“Increasingly all cedants are accessing collateralised reinsurance and see the liquidity that it offers post loss as an important benefit,” says Darren Bailey, Executive Director of Aon Guernsey. “This very much augments their traditional reinsurance protection buying and as a consequence collateralised and traditional capacity can happily coexist.”

In most instances only a single limit of collateralised coverage is purchased without a reinstatement, although reinstatements have been and can be provided.

“Collateralised cover can fit alongside traditional capacity in syndicated placements, making it easier to diversify the sources of capacity as opposed to an ‘either/ or’ trade off when considering a catastrophe bond,” says Lohmann.

A growing number of collateralised capacity providers cater to the smaller insurance companies and mutuals that do not typically buy from the big ILS funds and also lack the scale to bring a cat bond to market. Reinsurance brokers are also increasingly offering both forms of cover at renewal dates. There is also the argument that buying collateralised reinsurance reduces counterparty credit risk. This is a factor that may become more attractive if reinsurer results deteriorate (as rating agencies currently anticipate they will) leading to rating downgrades. Having funding sitting in a trust account can be very heartening and secure for a buyer at a time when a traditional counterparty could lose its ‘A’ rating.

“We have business relationships with smaller insurers and Lloyd’s syndicates who are keen to access alternative capital without having to bear the full cost and complexity of issuing a catastrophe bond,” says Lohmann.

“At the same time, we also have relationships with cedants who are sponsors of catastrophe bonds, but who are comfortable accessing alternative capacity in a collateralised format to diversify their reinsurance panel on traditional placements.”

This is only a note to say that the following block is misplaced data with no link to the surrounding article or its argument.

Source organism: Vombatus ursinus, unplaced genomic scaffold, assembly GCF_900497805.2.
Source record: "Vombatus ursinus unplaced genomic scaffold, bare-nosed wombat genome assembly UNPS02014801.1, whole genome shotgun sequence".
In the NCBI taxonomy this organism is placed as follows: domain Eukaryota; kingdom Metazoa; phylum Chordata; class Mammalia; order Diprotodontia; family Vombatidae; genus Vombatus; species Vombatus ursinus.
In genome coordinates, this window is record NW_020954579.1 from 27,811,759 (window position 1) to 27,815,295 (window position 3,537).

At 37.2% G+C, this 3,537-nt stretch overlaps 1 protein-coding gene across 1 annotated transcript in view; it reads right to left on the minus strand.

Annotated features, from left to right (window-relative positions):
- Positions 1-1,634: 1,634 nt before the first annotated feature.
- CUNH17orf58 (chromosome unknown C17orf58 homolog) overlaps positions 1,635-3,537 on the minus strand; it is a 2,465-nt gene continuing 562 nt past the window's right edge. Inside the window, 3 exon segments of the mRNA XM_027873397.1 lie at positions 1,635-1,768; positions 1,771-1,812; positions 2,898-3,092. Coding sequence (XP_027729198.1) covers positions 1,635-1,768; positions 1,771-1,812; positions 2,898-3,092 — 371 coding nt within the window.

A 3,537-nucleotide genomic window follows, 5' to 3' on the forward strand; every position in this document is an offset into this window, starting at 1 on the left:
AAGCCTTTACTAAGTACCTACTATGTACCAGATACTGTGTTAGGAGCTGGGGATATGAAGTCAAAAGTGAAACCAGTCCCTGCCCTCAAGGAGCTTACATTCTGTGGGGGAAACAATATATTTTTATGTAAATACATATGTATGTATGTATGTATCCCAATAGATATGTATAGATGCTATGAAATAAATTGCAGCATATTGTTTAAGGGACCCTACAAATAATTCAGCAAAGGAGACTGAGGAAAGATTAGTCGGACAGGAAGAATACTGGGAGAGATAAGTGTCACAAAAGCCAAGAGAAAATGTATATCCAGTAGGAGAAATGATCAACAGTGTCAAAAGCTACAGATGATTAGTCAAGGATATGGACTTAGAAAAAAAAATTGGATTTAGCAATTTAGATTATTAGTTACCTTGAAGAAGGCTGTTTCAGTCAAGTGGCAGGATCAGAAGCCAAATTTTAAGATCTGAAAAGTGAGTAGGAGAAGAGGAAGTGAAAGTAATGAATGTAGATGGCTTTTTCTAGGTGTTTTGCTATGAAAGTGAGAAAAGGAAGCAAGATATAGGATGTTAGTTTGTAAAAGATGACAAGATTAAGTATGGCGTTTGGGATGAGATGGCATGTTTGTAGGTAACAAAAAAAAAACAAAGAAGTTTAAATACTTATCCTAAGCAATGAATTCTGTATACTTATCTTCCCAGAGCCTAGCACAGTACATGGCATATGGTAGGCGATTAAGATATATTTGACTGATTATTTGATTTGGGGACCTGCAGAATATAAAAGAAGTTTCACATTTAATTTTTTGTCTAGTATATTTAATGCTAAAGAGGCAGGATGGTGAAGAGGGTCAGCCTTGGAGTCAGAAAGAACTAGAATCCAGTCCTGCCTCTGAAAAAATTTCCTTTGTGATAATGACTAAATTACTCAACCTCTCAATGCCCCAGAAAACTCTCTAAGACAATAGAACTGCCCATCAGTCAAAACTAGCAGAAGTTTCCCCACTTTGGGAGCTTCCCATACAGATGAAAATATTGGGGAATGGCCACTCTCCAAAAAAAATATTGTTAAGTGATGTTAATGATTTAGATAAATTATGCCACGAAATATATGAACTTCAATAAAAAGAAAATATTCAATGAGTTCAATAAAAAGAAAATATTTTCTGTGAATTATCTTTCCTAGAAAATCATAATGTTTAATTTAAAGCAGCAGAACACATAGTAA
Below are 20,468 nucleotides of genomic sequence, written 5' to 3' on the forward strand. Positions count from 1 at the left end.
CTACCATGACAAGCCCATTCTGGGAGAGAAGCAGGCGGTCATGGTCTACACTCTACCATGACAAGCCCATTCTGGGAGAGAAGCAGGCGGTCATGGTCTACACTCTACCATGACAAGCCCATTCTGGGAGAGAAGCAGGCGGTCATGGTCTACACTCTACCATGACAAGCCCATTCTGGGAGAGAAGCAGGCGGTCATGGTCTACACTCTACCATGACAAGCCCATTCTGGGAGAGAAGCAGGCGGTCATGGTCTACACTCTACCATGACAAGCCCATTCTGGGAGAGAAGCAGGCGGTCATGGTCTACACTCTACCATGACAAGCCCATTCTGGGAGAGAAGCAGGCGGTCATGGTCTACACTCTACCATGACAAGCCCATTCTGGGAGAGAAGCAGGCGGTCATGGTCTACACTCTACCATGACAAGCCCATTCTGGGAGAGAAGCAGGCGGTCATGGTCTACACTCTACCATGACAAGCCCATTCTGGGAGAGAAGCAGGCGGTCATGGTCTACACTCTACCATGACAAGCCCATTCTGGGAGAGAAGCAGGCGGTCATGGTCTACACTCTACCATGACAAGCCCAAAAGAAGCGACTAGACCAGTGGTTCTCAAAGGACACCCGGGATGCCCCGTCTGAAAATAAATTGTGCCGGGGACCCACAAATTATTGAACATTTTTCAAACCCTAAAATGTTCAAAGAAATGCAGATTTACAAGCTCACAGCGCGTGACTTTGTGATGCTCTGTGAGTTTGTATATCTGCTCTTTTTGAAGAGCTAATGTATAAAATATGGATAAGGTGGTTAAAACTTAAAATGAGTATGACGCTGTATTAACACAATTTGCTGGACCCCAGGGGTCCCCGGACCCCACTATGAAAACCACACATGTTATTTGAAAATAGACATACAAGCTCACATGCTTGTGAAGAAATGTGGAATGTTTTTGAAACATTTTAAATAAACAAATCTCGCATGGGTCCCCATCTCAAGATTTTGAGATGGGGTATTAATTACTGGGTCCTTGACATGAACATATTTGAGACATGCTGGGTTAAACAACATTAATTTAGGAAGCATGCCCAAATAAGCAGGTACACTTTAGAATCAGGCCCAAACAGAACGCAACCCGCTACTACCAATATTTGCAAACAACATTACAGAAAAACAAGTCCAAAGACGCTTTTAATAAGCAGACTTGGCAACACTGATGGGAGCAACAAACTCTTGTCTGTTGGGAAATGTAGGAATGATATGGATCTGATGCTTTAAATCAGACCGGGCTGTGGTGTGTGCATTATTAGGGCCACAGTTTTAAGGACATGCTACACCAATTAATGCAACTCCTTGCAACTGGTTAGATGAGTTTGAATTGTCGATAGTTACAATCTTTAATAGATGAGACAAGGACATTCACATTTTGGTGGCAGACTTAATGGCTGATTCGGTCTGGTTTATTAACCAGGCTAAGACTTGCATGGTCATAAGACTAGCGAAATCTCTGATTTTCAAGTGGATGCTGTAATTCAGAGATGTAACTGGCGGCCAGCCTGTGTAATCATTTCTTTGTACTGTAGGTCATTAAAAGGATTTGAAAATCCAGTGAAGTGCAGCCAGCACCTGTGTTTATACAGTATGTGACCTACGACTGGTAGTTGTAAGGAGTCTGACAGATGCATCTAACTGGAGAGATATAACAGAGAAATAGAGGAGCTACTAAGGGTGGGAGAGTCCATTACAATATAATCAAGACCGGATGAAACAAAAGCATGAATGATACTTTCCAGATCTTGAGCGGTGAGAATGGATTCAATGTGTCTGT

Competition and price softening

The impact of the new money on reinsurance rates on line is inevitably being felt. The influx of third-party capital and growth of alternative capacity - particularly for US catastrophe risk - has exerted downward pressure on pricing. Partly as a result of these dynamics, all four rating agencies have implemented negative outlooks on the reinsurance sector, anticipating a deterioration in the financial results of many companies in 2015, even in the absence of major catastrophe claims. “In a relative world, reinsurance profits have appeared attractive,” notes AM Best in a recent briefing.

“In absolute terms, the risk premium has been significantly compressed. Even for the most diversified reinsurance organisations, the US property catastrophe business represents a significant share of overall profit, and the earnings compression within that base will be difficult to replace.”

While a challenge for reinsurance companies, softening rates are undeniably good news for cedants. Not only is it a buyer’s market, the growth of collateralised reinsurance also means there is more counterparty choice. Willis hypothesises that the broad availability of indemnity-based retrocession cover in the collateralised reinsurance market is one reason for this year’s reduction in reinsurer cat bond sponsors.

The availability of lower cost capital has also allowed many traditional reinsurers to drive down their own risk transfer costs, notes Aon Benfield in a report.

While alternative capacity presents competitive pressures for reinsurers, the good news is that net catastrophe exposures are reducing as reinsurers “lay-off increasing amounts of risk to the capital markets via sidecars, ILS and more cost-effective retrocession cover”. And for investors, while the margins on insurance investments have reduced, insurance risk continues to offer an all-important diversifier. In spite of the softening prices for collateralised re and reducing spreads for cat bonds, as an alternative investment strategy insurance risk remains attractive for now.

One trend for the collateralised re market is its growth outwards, both by territory and line of business. Rating agency AM Best says the market is at an ‘inflection point’ and that it “sees company names appearing on reinsurance programs for the first time in atypical geographies”.

While investors are less comfortable with un-modelled perils, their appetite for catastrophe risk in other geographies is growing. There is also a trend for traditional players to partner with or set up their own collateralised writers. This enables traditional reinsurers to offer new sources of funding and thus maintain their share of property catastrophe business, while allowing the collateralised writers access to their underwriting expertise.